I’d gone out by myself in 4-to-6-foot surf, and my plan to pick off the smaller waves wasn’t working. I kept telling myself to take off on the bigger waves, but then I’d back out each time. Clouds obscured the morning sun, and as I sat on my board, thinking self-defeating thoughts, a wind picked up. There were very few people out there that day, which in retrospect was probably because the waves were crap. A man in his 60s paddled over to me and waved. I said, “Hi,” then went back to glaring at the waves.
“So you’re a woman,” he said, stating what I hoped was obvious.
“Yep,” I said.
“I’ve got this great idea,” he said, “and I want to know what you think.”
“Surf wax … for women!”
This was a few years ago, so I’m a bit fuzzy on the exact name, but I swear it was “Chick Sticks.”
“Um…why would we need different wax?” I asked.
“Well, they have these cute pink wrappers, with cool designs, and I just think women would like them!” he said.
I wish I were a good enough surfer to take the next wave in all the way to the shore in a stylish and glorious exit, but instead, I let myself drift away until I was no longer in earshot.
In the Minority
It’s 2017, and surfing is still a man’s world.
In the ten years I’ve been surfing, I’ve never once seen more women than men in the lineup.
My friend Jenny, a former competitive surfer, has been surfing for 19 years up and down the California coast. I asked her via text if she’d ever seen more women than men in the water outside of a competition.
“Hahaha, never!” was her response.
I’ve spent the last seven years doing CrossFit four times a week. CrossFit is every bit as difficult and intimidating as surfing, but I frequently attend classes with mostly women. These women are not hiding in the corner, leaving the feats of strength to the men. Many of the women I know regularly and resoundingly beat the men in the class.
Surfing has been around a very long time. For most of that time, women were expected to stay on the beach while the men charged the waves. CrossFit is a recent invention, and from day one women have been on equal footing with men. It shows, both in the gyms across the world and in competitive CrossFit.
Here’s the thing. I enjoy surfing with guys. Most of the men I surf with are a delight.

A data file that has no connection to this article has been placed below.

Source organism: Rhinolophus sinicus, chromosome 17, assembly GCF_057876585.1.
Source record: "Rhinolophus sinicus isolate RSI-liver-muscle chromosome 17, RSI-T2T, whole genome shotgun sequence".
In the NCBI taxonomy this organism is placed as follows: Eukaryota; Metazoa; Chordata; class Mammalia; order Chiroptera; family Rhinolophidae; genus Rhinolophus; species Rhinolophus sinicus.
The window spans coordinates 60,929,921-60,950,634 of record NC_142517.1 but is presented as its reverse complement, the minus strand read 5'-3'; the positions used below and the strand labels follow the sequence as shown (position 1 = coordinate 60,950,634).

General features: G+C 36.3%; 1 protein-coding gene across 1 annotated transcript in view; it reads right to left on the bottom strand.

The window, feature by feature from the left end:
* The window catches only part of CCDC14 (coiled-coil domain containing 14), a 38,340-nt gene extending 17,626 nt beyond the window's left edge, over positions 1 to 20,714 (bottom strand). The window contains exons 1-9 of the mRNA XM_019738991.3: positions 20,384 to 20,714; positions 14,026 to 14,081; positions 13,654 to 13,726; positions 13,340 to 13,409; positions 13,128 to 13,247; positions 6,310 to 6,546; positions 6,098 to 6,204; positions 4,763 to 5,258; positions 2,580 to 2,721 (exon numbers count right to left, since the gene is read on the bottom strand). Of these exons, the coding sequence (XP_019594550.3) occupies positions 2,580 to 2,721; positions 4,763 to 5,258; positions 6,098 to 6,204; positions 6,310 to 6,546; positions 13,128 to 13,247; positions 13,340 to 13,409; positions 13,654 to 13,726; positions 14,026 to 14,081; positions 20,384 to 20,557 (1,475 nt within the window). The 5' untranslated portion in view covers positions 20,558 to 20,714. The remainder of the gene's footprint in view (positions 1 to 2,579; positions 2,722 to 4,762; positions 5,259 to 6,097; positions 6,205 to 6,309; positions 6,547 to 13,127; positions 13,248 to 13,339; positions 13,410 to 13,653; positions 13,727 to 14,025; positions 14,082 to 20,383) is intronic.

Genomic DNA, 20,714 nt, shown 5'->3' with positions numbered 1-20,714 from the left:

However, years and years of being in the majority have led to a few men behaving in a manner can be odd, offensive, or just clueless.
“Sit a bit further in, that will help. Oh, here’s one—go, paddle!”
When I go surfing by myself I frequently get pointers from men I don’t know. I thought it might be because I look like I need help, but Jenny, who is usually one of the best surfers in the lineup, said men often point out a wave for her to ride.
“It’s usually older men,” she said, “and I love it, especially when they point out a set wave, because I’ll take off on it and get a great ride.”
Jenny doesn’t need their help, but she’ll happily take their wave.
This unsolicited wave consulting is well-meaning and not in the least hostile, but unless a woman asks you for surf tips, keep it to yourself. We don’t want to hear it. Well, I guess Jenny wouldn’t mind if you give her all the waves.
A few weeks ago I heard some shouting among the crowd sitting at the peak. Two men paddled away from the argument, toward me.
“I don’t believe it. That guy cut me off, and he yelled at me,” one of them said.
“He’s crazy, messed up in the head,” the other said.
They stopped paddling and sat on their boards next to me. I gave them a sympathetic smile—I hate conflict in the water.
“Hey,” one of the men said to me, “you should go yell at that guy who cut me off! Girls can get away with anything out here.”
The reason why this bothered me is a bit harder to explain, but it boils down to the fact that making assumptions based on someone’s gender—or race or nationality—is a terrible idea. My gender doesn’t tell you everything you need to know about me as a person. I’m a former amateur boxer, so I’ve probably taken more punches to the face than most of the men out there.
This doesn’t mean I had any interest in starting a fight, unprovoked, but it does mean I hate hearing about “girls,” what they are like, and how they should behave.
More Lady Waves
This is not a completely black and white issue, because I do take pride in the fact that I do something most women don’t. I love my mostly male surf crew, and the majority of the men I meet treat me as an equal.
However, as much as I enjoy being one of the few women in the water, I would prefer to look around and at least once, see more women than men beside me.
Until then, let’s just be glad the “surf wax for women” concept didn’t take off.